Written By: Loralyn Mears, PhD
On the surface, this headline on its own doesn’t seem extraordinary. Global enterprises are routinely investing in innovative new technologies and the emerging companies that are creating them. Plus, corporate responsibility dollars are increasingly being directed to organizations and causes with a social impact. But LG NOVA is doing something different. Two million dollars is clearly a lot of money — but that’s only what you see above the surface — what they’re doing to spark innovation runs a whole lot deeper.
On June 20, 2022, at Collision Conference in Toronto, LG Nova articulated its vision for the future of LG, the parent company, and announced their investment in 20 startups. Broadly speaking, three areas of focus were considered: Connected Health, Metaverse, and Energizing Mobility. Each winner received $100,000 for a total investment of $2 million. But there’s no simple cash hand-off here and that’s what makes the Mission for the Future Global Challenge program exceptional.
Having previously interviewed Dr. Henry Chesbrough, who coined the term “open innovation,” I was curious to learn more. With my past experience studying models of open innovation at Wharton and putting them into practice at a Fortune 10 and Fortune 100, it was likely that LG Nova’s global challenge had some wood behind the arrow. So, I met with Dr. Sokwoo Rhee, LG Electronics senior vice president for innovation and head of LG NOVA, to get the full story. Knowing that Dr. Rhee reports directly into LG’s CEO, William Cho, who was formerly the company’s Chief Strategy Officer and recently moved into his new executive position, there had to be a long-term vision at play.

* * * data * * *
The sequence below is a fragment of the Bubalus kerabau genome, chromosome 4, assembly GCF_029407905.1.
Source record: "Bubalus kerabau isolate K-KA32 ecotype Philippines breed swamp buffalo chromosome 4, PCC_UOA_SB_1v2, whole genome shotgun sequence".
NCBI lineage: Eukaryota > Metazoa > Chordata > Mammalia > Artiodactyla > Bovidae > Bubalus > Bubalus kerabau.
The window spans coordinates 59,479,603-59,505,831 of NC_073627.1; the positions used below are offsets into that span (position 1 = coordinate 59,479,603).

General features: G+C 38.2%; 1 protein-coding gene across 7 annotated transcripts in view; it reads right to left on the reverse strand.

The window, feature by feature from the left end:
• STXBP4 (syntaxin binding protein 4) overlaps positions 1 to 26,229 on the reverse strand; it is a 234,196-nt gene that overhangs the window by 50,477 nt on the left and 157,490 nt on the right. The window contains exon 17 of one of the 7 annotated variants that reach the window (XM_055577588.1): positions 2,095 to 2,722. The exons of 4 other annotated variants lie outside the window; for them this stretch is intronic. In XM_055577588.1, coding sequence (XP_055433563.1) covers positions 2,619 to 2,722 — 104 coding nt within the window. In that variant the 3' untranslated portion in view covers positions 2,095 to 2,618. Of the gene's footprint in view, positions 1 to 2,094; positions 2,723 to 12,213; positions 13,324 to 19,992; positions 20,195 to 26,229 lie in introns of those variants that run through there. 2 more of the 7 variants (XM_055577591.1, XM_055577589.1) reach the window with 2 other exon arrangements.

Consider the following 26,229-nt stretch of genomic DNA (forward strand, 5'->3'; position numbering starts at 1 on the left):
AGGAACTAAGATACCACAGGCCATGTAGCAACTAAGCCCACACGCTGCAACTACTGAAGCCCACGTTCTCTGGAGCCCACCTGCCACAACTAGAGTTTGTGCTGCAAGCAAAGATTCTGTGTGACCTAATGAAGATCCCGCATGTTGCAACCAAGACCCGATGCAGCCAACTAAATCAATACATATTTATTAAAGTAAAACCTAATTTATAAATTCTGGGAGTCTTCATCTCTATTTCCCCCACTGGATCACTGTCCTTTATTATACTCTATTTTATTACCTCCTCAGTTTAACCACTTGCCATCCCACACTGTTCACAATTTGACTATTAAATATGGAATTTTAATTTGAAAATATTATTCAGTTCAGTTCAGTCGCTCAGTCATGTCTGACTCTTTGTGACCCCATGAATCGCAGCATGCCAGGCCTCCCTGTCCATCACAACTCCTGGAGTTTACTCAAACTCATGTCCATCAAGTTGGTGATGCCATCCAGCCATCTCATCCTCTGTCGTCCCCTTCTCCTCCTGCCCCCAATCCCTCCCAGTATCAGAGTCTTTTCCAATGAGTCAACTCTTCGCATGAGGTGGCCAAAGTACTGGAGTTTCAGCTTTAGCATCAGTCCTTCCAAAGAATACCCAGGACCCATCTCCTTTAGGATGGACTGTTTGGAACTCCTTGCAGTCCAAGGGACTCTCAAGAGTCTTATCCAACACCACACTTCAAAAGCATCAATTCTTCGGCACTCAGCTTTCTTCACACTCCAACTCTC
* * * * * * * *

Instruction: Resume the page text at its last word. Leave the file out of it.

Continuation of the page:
Revelation #1: the Life’s Good company is committed at its core to improving the quality of life. This is the impetus behind all that they do from electronics design to philanthropy. Dr. Rhee was intentional, “As a company, we make $65 billion in revenues, but we can’t sit on that. We recognized that we needed to make a quantum leap.” Executive support from the very top is often lacking in open innovation programs and a critical point of failure for most.
Revelation #2: LG doesn’t have an internal R&D department. Hence, they have a need to outsource innovation which is what inspired the Mission for the Future Global Challenge. Their communications team posted a call for applications on various media channels worldwide about ten months ago. Nearly 1,400 startup founders applied: about half were from North America and the other half from the rest of the world. The down-selection process was highly structured and rigorous with an objective team-based approach so as to offset any unconscious personal bias.